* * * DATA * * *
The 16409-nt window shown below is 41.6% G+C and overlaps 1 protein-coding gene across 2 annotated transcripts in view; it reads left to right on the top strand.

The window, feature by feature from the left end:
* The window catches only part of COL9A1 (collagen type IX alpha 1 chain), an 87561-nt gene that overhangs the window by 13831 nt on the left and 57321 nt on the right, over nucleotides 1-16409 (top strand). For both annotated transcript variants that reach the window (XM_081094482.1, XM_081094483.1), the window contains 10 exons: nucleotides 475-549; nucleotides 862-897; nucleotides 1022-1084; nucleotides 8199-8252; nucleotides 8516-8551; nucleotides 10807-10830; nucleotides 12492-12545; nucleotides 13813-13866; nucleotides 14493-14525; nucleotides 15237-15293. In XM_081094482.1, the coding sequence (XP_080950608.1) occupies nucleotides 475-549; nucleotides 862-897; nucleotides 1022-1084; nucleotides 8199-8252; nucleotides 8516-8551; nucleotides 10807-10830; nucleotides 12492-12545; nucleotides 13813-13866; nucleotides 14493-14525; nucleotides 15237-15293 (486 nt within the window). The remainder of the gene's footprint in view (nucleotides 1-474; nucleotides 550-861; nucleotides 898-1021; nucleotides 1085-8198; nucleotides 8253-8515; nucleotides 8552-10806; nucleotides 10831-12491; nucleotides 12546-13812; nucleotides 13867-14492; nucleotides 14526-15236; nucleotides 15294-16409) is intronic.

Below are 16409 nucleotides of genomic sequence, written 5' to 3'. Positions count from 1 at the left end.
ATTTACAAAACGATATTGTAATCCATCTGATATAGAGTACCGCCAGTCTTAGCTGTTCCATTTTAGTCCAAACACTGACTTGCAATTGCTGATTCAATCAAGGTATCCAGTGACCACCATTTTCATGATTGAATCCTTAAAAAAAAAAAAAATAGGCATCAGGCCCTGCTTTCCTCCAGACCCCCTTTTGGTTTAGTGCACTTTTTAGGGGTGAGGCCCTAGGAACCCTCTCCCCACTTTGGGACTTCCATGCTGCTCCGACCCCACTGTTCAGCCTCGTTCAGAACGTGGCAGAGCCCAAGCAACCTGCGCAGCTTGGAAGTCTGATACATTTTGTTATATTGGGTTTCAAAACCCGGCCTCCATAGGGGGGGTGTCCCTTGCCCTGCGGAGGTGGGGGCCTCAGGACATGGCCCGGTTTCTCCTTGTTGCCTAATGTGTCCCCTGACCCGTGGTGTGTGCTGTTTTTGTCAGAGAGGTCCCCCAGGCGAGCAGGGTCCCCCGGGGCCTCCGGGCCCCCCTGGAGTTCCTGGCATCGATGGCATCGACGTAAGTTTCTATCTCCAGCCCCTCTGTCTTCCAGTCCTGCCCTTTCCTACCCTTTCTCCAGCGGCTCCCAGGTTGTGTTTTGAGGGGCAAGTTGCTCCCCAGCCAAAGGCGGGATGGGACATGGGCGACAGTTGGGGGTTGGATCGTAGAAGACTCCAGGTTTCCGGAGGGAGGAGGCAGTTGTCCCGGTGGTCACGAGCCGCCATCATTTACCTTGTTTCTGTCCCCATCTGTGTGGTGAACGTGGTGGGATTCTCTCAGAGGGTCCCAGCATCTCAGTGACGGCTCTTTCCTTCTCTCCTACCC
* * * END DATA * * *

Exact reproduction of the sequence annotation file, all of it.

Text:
The 16409-nt window shown below is 41.6% G+C and overlaps 1 protein-coding gene across 2 annotated transcripts in view; it reads left to right on the top strand.

The window, feature by feature from the left end:
* The window catches only part of COL9A1 (collagen type IX alpha 1 chain), an 87561-nt gene that overhangs the window by 13831 nt on the left and 57321 nt on the right, over nucleotides 1-16409 (top strand). For both annotated transcript variants that reach the window (XM_081094482.1, XM_081094483.1), the window contains 10 exons: nucleotides 475-549; nucleotides 862-897; nucleotides 1022-1084; nucleotides 8199-8252; nucleotides 8516-8551; nucleotides 10807-10830; nucleotides 12492-12545; nucleotides 13813-13866; nucleotides 14493-14525; nucleotides 15237-15293. In XM_081094482.1, the coding sequence (XP_080950608.1) occupies nucleotides 475-549; nucleotides 862-897; nucleotides 1022-1084; nucleotides 8199-8252; nucleotides 8516-8551; nucleotides 10807-10830; nucleotides 12492-12545; nucleotides 13813-13866; nucleotides 14493-14525; nucleotides 15237-15293 (486 nt within the window). The remainder of the gene's footprint in view (nucleotides 1-474; nucleotides 550-861; nucleotides 898-1021; nucleotides 1085-8198; nucleotides 8253-8515; nucleotides 8552-10806; nucleotides 10831-12491; nucleotides 12546-13812; nucleotides 13867-14492; nucleotides 14526-15236; nucleotides 15294-16409) is intronic.

Below are 16409 nucleotides of genomic sequence, written 5' to 3'. Positions count from 1 at the left end.
ATTTACAAAACGATATTGTAATCCATCTGATATAGAGTACCGCCAGTCTTAGCTGTTCCATTTTAGTCCAAACACTGACTTGCAATTGCTGATTCAATCAAGGTATCCAGTGACCACCATTTTCATGATTGAATCCTTAAAAAAAAAAAAAATAGGCATCAGGCCCTGCTTTCCTCCAGACCCCCTTTTGGTTTAGTGCACTTTTTAGGGGTGAGGCCCTAGGAACCCTCTCCCCACTTTGGGACTTCCATGCTGCTCCGACCCCACTGTTCAGCCTCGTTCAGAACGTGGCAGAGCCCAAGCAACCTGCGCAGCTTGGAAGTCTGATACATTTTGTTATATTGGGTTTCAAAACCCGGCCTCCATAGGGGGGGTGTCCCTTGCCCTGCGGAGGTGGGGGCCTCAGGACATGGCCCGGTTTCTCCTTGTTGCCTAATGTGTCCCCTGACCCGTGGTGTGTGCTGTTTTTGTCAGAGAGGTCCCCCAGGCGAGCAGGGTCCCCCGGGGCCTCCGGGCCCCCCTGGAGTTCCTGGCATCGATGGCATCGACGTAAGTTTCTATCTCCAGCCCCTCTGTCTTCCAGTCCTGCCCTTTCCTACCCTTTCTCCAGCGGCTCCCAGGTTGTGTTTTGAGGGGCAAGTTGCTCCCCAGCCAAAGGCGGGATGGGACATGGGCGACAGTTGGGGGTTGGATCGTAGAAGACTCCAGGTTTCCGGAGGGAGGAGGCAGTTGTCCCGGTGGTCACGAGCCGCCATCATTTACCTTGTTTCTGTCCCCATCTGTGTGGTGAACGTGGTGGGATTCTCTCAGAGGGTCCCAGCATCTCAGTGACGGCTCTTTCCTTCTCTCCTACCC